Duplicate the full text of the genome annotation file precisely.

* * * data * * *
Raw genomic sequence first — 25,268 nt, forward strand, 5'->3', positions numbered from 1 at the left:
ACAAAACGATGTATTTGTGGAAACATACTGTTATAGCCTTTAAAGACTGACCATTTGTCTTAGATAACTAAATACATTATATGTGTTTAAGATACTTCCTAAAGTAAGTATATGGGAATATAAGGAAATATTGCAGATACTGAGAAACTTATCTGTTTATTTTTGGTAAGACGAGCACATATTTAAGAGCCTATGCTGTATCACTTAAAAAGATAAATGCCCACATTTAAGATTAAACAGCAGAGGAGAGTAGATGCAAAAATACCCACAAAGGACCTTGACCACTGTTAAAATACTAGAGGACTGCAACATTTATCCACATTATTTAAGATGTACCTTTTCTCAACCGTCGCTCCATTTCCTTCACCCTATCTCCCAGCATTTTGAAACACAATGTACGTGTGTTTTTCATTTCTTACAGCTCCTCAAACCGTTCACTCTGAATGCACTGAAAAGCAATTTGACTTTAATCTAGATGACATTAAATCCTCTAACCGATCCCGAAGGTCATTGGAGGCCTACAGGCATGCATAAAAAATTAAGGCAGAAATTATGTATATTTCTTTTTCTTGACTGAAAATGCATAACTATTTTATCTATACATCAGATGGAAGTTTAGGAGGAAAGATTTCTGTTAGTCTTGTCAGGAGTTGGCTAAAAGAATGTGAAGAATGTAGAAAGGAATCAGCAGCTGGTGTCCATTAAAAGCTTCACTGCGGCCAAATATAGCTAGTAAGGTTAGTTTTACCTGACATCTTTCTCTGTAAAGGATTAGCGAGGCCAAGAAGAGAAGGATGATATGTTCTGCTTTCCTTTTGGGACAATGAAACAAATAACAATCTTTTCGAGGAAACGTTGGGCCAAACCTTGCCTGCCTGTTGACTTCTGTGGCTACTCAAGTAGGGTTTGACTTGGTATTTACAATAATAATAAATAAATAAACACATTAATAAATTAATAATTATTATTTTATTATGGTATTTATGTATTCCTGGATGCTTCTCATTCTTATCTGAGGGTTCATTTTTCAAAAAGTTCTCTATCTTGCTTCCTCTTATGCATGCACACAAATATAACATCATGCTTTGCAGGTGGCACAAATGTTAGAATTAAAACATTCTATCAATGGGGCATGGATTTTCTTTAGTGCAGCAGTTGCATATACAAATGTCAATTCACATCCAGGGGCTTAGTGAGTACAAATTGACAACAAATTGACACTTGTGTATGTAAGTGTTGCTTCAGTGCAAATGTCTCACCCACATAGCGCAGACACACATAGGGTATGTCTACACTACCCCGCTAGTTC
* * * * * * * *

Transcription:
Raw genomic sequence first — 25,268 nt, forward strand, 5'->3', positions numbered from 1 at the left:
ACAAAACGATGTATTTGTGGAAACATACTGTTATAGCCTTTAAAGACTGACCATTTGTCTTAGATAACTAAATACATTATATGTGTTTAAGATACTTCCTAAAGTAAGTATATGGGAATATAAGGAAATATTGCAGATACTGAGAAACTTATCTGTTTATTTTTGGTAAGACGAGCACATATTTAAGAGCCTATGCTGTATCACTTAAAAAGATAAATGCCCACATTTAAGATTAAACAGCAGAGGAGAGTAGATGCAAAAATACCCACAAAGGACCTTGACCACTGTTAAAATACTAGAGGACTGCAACATTTATCCACATTATTTAAGATGTACCTTTTCTCAACCGTCGCTCCATTTCCTTCACCCTATCTCCCAGCATTTTGAAACACAATGTACGTGTGTTTTTCATTTCTTACAGCTCCTCAAACCGTTCACTCTGAATGCACTGAAAAGCAATTTGACTTTAATCTAGATGACATTAAATCCTCTAACCGATCCCGAAGGTCATTGGAGGCCTACAGGCATGCATAAAAAATTAAGGCAGAAATTATGTATATTTCTTTTTCTTGACTGAAAATGCATAACTATTTTATCTATACATCAGATGGAAGTTTAGGAGGAAAGATTTCTGTTAGTCTTGTCAGGAGTTGGCTAAAAGAATGTGAAGAATGTAGAAAGGAATCAGCAGCTGGTGTCCATTAAAAGCTTCACTGCGGCCAAATATAGCTAGTAAGGTTAGTTTTACCTGACATCTTTCTCTGTAAAGGATTAGCGAGGCCAAGAAGAGAAGGATGATATGTTCTGCTTTCCTTTTGGGACAATGAAACAAATAACAATCTTTTCGAGGAAACGTTGGGCCAAACCTTGCCTGCCTGTTGACTTCTGTGGCTACTCAAGTAGGGTTTGACTTGGTATTTACAATAATAATAAATAAATAAACACATTAATAAATTAATAATTATTATTTTATTATGGTATTTATGTATTCCTGGATGCTTCTCATTCTTATCTGAGGGTTCATTTTTCAAAAAGTTCTCTATCTTGCTTCCTCTTATGCATGCACACAAATATAACATCATGCTTTGCAGGTGGCACAAATGTTAGAATTAAAACATTCTATCAATGGGGCATGGATTTTCTTTAGTGCAGCAGTTGCATATACAAATGTCAATTCACATCCAGGGGCTTAGTGAGTACAAATTGACAACAAATTGACACTTGTGTATGTAAGTGTTGCTTCAGTGCAAATGTCTCACCCACATAGCGCAGACACACATAGGGTATGTCTACACTACCCCGCTAGTTC